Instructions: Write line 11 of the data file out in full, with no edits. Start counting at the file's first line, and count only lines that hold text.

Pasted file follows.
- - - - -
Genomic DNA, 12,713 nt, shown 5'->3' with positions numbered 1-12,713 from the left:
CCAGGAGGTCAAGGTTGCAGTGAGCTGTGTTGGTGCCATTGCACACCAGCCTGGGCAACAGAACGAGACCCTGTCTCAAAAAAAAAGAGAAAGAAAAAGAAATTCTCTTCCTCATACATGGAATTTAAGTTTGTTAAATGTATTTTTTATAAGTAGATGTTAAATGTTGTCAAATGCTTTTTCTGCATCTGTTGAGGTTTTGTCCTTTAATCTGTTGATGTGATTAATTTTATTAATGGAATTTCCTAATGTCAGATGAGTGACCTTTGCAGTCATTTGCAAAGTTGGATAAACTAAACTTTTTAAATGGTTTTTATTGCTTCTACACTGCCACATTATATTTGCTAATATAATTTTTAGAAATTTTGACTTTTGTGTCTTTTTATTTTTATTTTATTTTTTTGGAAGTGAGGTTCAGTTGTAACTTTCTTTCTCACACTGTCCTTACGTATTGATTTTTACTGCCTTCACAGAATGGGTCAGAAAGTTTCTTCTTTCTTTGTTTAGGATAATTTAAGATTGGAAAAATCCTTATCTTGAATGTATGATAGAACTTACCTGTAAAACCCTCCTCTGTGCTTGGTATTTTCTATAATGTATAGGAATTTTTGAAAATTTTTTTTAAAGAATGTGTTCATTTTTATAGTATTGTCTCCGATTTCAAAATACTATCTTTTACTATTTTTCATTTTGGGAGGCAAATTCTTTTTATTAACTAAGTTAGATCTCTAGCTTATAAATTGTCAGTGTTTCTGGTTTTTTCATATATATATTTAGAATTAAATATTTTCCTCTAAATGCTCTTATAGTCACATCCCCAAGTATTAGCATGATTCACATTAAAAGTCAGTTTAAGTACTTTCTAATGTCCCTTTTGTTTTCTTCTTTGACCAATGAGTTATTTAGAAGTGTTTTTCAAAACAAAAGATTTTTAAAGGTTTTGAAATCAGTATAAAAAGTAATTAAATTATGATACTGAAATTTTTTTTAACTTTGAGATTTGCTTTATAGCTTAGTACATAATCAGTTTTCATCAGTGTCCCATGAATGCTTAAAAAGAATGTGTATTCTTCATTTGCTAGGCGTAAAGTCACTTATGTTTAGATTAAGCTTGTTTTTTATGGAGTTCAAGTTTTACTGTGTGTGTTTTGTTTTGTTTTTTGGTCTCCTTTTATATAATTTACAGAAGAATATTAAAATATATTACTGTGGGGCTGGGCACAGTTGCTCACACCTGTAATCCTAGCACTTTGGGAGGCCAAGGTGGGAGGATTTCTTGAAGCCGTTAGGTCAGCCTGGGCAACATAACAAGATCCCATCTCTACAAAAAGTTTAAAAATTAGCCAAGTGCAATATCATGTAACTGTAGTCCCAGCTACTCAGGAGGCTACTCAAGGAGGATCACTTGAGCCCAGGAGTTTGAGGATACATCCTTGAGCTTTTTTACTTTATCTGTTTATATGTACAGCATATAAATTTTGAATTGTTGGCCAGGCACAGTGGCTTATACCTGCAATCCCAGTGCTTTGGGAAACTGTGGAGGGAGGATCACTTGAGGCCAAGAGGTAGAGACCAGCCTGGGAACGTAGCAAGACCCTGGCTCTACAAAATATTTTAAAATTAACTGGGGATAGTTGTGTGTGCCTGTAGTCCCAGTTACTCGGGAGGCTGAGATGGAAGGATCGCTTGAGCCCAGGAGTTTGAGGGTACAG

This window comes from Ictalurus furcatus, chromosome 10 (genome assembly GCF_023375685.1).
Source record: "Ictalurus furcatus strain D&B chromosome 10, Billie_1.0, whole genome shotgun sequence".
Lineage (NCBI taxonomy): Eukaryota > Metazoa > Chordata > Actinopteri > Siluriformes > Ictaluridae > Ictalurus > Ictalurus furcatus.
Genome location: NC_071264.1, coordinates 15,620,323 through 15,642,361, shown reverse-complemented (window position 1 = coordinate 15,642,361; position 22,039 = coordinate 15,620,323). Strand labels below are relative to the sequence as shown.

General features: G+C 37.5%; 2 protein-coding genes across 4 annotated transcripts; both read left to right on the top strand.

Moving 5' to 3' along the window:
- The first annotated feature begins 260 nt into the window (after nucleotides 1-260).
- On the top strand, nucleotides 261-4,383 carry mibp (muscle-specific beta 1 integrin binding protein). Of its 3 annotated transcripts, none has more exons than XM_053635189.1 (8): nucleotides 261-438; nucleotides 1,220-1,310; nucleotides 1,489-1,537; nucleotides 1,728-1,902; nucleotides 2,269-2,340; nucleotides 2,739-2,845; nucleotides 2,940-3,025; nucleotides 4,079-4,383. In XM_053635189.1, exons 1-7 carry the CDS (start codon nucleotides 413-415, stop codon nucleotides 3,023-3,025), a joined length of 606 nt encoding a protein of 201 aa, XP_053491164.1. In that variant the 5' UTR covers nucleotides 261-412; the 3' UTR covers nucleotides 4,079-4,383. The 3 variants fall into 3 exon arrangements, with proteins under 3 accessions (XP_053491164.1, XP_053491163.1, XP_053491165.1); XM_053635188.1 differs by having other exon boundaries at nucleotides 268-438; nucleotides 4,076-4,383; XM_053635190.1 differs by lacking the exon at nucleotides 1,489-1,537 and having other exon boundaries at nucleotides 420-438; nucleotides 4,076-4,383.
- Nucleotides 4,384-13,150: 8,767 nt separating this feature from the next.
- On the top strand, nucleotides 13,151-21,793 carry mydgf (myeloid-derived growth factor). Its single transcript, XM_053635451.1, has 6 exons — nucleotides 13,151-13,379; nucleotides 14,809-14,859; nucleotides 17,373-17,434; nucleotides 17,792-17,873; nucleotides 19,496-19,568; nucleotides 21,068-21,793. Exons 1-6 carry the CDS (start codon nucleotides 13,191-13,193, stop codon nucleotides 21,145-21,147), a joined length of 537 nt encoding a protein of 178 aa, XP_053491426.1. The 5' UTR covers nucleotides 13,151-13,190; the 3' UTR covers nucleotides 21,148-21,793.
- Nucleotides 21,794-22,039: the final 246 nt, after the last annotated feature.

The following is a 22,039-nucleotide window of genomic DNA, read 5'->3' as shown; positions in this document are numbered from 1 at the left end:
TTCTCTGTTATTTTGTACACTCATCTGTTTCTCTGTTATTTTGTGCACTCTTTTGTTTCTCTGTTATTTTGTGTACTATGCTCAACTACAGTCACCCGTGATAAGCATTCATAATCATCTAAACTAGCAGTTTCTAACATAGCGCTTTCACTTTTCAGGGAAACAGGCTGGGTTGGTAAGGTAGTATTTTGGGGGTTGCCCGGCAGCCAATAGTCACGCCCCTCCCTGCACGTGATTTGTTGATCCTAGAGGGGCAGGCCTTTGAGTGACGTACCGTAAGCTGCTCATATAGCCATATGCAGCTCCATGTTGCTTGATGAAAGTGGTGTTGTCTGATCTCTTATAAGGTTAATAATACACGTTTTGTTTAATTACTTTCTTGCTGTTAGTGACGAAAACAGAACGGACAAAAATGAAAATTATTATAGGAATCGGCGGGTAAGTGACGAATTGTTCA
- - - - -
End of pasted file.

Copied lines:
- Nucleotides 4,384-13,150: 8,767 nt separating this feature from the next.